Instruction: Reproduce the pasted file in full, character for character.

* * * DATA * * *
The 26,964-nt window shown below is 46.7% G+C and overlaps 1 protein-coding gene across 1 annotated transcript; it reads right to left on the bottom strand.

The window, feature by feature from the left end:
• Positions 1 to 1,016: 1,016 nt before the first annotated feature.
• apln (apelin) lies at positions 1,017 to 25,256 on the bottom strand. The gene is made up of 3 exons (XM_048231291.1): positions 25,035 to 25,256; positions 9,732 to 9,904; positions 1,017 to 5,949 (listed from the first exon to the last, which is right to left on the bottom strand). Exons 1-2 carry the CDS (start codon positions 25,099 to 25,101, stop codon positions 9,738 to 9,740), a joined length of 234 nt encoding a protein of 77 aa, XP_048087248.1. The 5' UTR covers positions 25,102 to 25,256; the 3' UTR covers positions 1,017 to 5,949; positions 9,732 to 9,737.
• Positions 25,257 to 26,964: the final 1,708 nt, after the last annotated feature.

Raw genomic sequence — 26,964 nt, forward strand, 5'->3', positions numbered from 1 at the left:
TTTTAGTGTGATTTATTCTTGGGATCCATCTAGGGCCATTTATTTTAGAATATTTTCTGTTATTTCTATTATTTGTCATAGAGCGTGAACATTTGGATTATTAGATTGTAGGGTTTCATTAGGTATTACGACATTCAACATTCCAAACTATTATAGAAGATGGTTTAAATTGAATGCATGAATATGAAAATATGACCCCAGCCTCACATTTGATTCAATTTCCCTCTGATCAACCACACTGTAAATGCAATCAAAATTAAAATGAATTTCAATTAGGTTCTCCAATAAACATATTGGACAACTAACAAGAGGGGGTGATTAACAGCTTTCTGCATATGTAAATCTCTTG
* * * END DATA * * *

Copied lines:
The 26,964-nt window shown below is 46.7% G+C and overlaps 1 protein-coding gene across 1 annotated transcript; it reads right to left on the bottom strand.

The window, feature by feature from the left end:
• Positions 1 to 1,016: 1,016 nt before the first annotated feature.
• apln (apelin) lies at positions 1,017 to 25,256 on the bottom strand. The gene is made up of 3 exons (XM_048231291.1): positions 25,035 to 25,256; positions 9,732 to 9,904; positions 1,017 to 5,949 (listed from the first exon to the last, which is right to left on the bottom strand). Exons 1-2 carry the CDS (start codon positions 25,099 to 25,101, stop codon positions 9,738 to 9,740), a joined length of 234 nt encoding a protein of 77 aa, XP_048087248.1. The 5' UTR covers positions 25,102 to 25,256; the 3' UTR covers positions 1,017 to 5,949; positions 9,732 to 9,737.
• Positions 25,257 to 26,964: the final 1,708 nt, after the last annotated feature.

Raw genomic sequence — 26,964 nt, forward strand, 5'->3', positions numbered from 1 at the left:
TTTTAGTGTGATTTATTCTTGGGATCCATCTAGGGCCATTTATTTTAGAATATTTTCTGTTATTTCTATTATTTGTCATAGAGCGTGAACATTTGGATTATTAGATTGTAGGGTTTCATTAGGTATTACGACATTCAACATTCCAAACTATTATAGAAGATGGTTTAAATTGAATGCATGAATATGAAAATATGACCCCAGCCTCACATTTGATTCAATTTCCCTCTGATCAACCACACTGTAAATGCAATCAAAATTAAAATGAATTTCAATTAGGTTCTCCAATAAACATATTGGACAACTAACAAGAGGGGGTGATTAACAGCTTTCTGCATATGTAAATCTCTTG